Adverse events during first years of life may have greatest effect on future mental health
A Massachusetts General Hospital (MGH) study has found evidence that children under 3 years old are most the vulnerable to the effects of adversity—experiences including poverty, family and financial instability, and abuse—on their epigenetic profiles, chemical tags that alter gene expression and may have consequences for future mental health. Their report appearing in the May 15 issue of Biological Psychiatry, which has been published online, finds that the timing of adverse experiences has more powerful effects than the number of such experiences or whether they took place recently.
"One of the major unanswered questions in child psychiatry has been 'How do the stressors children experience in the world make them more vulnerable to mental health problems in the future?'," says Erin Dunn, ScD, MPH, of the Psychiatric and Neurodevelopmental Genetics Unit in the MGH Center for Genomic Medicine, corresponding author of the report. "These findings suggest that the first three years of life may be an especially important period for shaping biological processes that ultimately give rise to mental health conditions. If these results are replicated, they imply that prioritizing policies and interventions to children who experienced adversity during those years may help reduce the long-term risk for problems like depression."
Studies conducted in both animals and humans have found that adverse experiences early in life can have lasting effects on epigenetics, the process by which chemical tags added to a DNA sequence control whether or not a gene is expressed. These studies reported differences in DNA methylation, which can either silence or enhance gene expression, between individuals who were and were not exposed to early-life stressors.
The current study was designed to test the hypothesis that there are sensitive periods during which adversity is associated with even greater changes in DNA methylation. The investigators also compared that model to an accumulation hypothesis, in which the effects of adversity increase with the number of events, and a recency hypothesis, that the effects of adversity are stronger when events happened more recently.
They gathered data from participants in the Avon Longitudinal Study of Parents and Children, a U.K.-based study that has been following a group of families since the early 1990s. Participating parents report regularly on many aspects of the health and life experiences of their children, who were enrolled in the study before they were born. The current investigation analyzed data from a subgroup of more than 1,000 randomly selected mother/child pairs from which DNA methylation profiles had been run for the children at birth and at age 7.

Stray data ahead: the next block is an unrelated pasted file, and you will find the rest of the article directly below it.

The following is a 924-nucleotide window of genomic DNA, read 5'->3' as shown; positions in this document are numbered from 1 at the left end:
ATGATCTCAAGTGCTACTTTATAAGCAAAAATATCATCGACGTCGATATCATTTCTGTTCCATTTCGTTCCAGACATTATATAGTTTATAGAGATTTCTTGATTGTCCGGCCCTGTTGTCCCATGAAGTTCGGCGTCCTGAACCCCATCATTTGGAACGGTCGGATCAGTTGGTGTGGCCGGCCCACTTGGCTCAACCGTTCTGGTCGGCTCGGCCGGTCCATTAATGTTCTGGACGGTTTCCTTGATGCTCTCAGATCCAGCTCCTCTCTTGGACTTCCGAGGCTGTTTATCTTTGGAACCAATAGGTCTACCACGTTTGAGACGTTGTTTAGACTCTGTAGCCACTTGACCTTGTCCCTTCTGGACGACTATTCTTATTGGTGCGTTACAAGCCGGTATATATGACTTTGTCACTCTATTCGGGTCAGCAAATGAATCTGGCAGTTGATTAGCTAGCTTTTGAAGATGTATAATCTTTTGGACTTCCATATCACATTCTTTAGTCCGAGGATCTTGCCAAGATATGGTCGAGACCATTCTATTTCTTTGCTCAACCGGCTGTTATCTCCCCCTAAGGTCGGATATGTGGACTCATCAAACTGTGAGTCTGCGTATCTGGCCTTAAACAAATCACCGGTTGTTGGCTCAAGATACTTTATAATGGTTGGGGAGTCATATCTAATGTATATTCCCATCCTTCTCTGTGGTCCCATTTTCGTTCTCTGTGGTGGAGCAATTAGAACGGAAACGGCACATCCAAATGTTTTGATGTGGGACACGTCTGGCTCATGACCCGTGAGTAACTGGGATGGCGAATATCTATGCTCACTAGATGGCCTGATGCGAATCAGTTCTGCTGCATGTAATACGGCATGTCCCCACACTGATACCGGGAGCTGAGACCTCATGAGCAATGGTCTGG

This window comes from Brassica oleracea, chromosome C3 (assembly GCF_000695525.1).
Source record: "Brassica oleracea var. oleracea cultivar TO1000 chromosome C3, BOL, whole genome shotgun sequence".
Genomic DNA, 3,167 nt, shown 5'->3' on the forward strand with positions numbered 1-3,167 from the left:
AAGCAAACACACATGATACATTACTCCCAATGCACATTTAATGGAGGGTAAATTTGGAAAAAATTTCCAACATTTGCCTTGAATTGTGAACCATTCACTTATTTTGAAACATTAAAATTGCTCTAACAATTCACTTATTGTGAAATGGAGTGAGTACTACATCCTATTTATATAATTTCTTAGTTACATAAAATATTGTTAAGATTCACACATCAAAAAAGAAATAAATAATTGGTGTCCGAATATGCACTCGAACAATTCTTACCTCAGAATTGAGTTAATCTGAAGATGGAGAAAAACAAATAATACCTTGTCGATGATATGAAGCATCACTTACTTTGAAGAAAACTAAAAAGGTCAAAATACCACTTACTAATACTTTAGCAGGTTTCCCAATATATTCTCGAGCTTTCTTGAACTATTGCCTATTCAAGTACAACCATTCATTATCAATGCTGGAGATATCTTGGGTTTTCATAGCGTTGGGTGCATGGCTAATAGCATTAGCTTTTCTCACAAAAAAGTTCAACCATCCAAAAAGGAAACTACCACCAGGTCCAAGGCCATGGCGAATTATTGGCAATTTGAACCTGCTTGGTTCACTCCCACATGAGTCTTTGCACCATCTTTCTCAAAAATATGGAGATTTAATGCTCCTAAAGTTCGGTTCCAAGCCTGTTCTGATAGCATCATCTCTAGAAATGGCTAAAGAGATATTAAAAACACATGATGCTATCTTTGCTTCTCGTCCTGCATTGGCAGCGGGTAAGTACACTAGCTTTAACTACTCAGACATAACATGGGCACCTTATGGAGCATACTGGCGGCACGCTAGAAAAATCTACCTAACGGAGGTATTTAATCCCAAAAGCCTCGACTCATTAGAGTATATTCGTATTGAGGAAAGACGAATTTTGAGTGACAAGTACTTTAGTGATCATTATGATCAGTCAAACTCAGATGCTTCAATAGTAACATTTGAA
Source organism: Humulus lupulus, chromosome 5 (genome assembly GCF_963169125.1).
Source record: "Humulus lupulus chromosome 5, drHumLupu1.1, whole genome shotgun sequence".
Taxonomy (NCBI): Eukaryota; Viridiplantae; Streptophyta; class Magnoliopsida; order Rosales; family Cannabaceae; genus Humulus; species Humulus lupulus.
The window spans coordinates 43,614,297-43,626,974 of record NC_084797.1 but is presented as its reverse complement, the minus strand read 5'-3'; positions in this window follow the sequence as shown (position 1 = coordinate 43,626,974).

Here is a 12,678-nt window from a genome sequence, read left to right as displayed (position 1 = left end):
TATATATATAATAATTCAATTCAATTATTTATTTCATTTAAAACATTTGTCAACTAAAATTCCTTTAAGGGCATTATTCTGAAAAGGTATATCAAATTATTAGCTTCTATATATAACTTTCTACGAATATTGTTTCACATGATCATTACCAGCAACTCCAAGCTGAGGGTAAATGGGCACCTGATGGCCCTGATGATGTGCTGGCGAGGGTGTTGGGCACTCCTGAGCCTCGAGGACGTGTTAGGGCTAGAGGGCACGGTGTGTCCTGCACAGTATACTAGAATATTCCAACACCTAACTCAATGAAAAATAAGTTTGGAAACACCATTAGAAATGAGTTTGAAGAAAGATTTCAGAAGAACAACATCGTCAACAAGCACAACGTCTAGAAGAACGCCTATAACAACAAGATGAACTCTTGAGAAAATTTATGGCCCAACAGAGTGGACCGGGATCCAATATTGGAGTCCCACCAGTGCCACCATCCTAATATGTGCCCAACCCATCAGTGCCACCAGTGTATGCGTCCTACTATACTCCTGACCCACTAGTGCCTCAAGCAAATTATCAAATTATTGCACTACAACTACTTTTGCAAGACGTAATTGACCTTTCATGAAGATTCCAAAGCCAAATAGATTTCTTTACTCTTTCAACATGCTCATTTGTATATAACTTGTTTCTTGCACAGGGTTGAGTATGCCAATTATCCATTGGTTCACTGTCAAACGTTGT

The children's exposure to adversity before the age of 7 was based on whether parents reported their child's repeated experience of seven stressors:
- abuse by a parent or other caregiver,
- abuse by anyone,
- a mother's mental illness,
- living in a single-adult household,
- family instability,
- family financial stress,
- neighborhood disadvantage or poverty.
The investigators recorded the number of exposures to each adversity, whether or not they were experienced at specific developmental stages and how close they occurred to the age at which blood samples were taken for the second methylation profile.
The analysis identified 38 DNA methylation sites at which adverse experiences were associated with changes in methylation, most of which were associated with when the stressful experience had taken place. Adversity before the age of 3 had a significantly greater impact on methylation than did adversity at ages 3 to 5 or 5 to 7. Exposure to adversity was typically associated with increased methylation, which would reduce the expression of specific genes; and neighborhood disadvantage appeared to have the greatest impact, followed by family financial stress, sexual or physical abuse, and single-adult households.
Although early-childhood experiences had the greatest effects, adversity at older ages was not without an impact. And while the results provide the strongest evidence for the sensitive or "vulnerable" period model, they do not totally rule out any effect related to the accumulation or recency hypotheses. In fact, two of the sites at which methylation appeared to be changed by adversity were associated with either the number of adverse experiences or how recent they had been.
"These additive effects may work together with the timing of exposure, so it would be interesting to examine more complex mechanisms in future studies with larger groups of participants," says Dunn, an assistant professor of Psychology in the Harvard Medical School Department of Psychiatry. "Our results need to be replicated by other investigators, and we also need to determine whether these changes in DNA methylation patterns are associated with subsequent mental health problems. Only then will we be able to really understand the links between childhood adversity, DNA methylation and the risk of mental health problems; and that understanding could guide us to better ways of preventing those problems from developing."